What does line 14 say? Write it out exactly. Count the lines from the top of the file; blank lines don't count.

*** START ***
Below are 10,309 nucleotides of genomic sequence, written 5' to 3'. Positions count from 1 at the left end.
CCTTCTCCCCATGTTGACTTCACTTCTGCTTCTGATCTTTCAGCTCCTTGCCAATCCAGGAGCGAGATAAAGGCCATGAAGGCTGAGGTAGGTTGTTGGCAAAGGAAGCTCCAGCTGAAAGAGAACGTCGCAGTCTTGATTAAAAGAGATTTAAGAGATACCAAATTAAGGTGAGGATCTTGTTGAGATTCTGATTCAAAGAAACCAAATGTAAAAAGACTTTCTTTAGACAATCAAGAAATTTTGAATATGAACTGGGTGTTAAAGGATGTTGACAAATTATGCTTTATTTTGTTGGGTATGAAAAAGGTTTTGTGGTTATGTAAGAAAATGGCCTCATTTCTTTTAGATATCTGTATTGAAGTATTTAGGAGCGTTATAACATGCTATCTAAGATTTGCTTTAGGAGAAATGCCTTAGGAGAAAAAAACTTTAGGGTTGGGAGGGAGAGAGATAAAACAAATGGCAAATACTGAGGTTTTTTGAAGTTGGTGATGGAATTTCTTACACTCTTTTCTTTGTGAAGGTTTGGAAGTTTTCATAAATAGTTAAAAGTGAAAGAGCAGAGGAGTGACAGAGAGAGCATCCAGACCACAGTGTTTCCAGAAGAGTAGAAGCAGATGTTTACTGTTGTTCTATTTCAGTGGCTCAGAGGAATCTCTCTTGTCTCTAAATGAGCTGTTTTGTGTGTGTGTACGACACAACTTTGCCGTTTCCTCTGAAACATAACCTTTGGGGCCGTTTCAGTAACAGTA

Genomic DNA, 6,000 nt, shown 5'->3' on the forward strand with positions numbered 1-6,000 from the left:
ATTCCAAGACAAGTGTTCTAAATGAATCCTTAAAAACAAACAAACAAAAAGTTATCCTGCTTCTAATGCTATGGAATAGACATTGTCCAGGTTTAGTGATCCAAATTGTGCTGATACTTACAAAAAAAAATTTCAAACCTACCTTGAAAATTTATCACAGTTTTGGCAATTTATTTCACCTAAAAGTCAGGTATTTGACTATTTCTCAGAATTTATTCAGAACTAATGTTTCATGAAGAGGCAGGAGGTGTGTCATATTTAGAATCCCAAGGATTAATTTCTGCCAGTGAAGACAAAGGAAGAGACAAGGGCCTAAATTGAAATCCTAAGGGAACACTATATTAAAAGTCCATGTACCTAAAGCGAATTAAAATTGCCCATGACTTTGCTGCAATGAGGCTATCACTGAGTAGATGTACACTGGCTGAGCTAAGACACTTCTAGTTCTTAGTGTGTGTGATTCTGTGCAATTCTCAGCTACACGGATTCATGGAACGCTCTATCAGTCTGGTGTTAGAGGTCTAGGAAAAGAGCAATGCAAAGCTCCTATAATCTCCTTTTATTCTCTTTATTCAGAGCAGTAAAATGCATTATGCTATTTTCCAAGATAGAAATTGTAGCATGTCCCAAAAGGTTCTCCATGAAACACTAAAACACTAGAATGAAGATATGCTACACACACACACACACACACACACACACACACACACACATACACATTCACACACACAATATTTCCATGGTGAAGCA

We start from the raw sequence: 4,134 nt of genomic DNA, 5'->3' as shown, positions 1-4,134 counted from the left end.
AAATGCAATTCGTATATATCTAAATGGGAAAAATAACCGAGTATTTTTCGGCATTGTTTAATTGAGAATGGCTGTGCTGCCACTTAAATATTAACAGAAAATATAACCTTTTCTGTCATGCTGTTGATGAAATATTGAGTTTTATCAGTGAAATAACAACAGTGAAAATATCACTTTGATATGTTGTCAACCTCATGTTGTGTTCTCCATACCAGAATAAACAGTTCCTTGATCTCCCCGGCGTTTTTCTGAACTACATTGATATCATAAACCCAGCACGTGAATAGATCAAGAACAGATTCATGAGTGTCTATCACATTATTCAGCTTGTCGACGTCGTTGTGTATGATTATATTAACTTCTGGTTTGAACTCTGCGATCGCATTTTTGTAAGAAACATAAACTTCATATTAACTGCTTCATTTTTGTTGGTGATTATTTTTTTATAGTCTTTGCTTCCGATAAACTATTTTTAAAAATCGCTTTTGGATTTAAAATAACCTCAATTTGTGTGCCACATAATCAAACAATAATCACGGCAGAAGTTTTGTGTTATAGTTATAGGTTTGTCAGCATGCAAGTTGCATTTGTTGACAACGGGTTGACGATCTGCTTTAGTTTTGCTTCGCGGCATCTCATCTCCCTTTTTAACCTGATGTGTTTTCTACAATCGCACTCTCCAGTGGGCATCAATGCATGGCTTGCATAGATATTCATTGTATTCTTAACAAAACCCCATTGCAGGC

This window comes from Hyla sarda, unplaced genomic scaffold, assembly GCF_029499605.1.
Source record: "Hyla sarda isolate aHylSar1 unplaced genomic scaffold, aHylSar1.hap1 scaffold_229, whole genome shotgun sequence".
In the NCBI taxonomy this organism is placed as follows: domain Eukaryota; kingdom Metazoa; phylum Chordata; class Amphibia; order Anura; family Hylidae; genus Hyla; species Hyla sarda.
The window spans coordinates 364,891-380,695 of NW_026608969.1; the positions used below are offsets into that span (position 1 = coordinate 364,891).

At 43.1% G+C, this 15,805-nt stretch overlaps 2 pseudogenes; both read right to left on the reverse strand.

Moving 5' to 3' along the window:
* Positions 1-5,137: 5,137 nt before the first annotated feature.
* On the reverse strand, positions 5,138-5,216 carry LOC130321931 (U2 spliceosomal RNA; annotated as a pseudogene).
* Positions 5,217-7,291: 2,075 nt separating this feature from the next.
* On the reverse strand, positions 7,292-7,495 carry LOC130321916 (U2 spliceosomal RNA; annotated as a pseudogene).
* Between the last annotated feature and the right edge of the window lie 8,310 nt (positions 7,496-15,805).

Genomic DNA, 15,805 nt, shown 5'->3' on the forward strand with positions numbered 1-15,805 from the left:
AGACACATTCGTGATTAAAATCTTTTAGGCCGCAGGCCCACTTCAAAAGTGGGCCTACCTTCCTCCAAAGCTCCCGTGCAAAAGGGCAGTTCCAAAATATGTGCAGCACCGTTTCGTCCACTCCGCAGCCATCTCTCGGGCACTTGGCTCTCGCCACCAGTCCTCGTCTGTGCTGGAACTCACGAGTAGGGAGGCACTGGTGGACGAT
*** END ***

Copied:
* On the reverse strand, positions 5,138-5,216 carry LOC130321931 (U2 spliceosomal RNA; annotated as a pseudogene).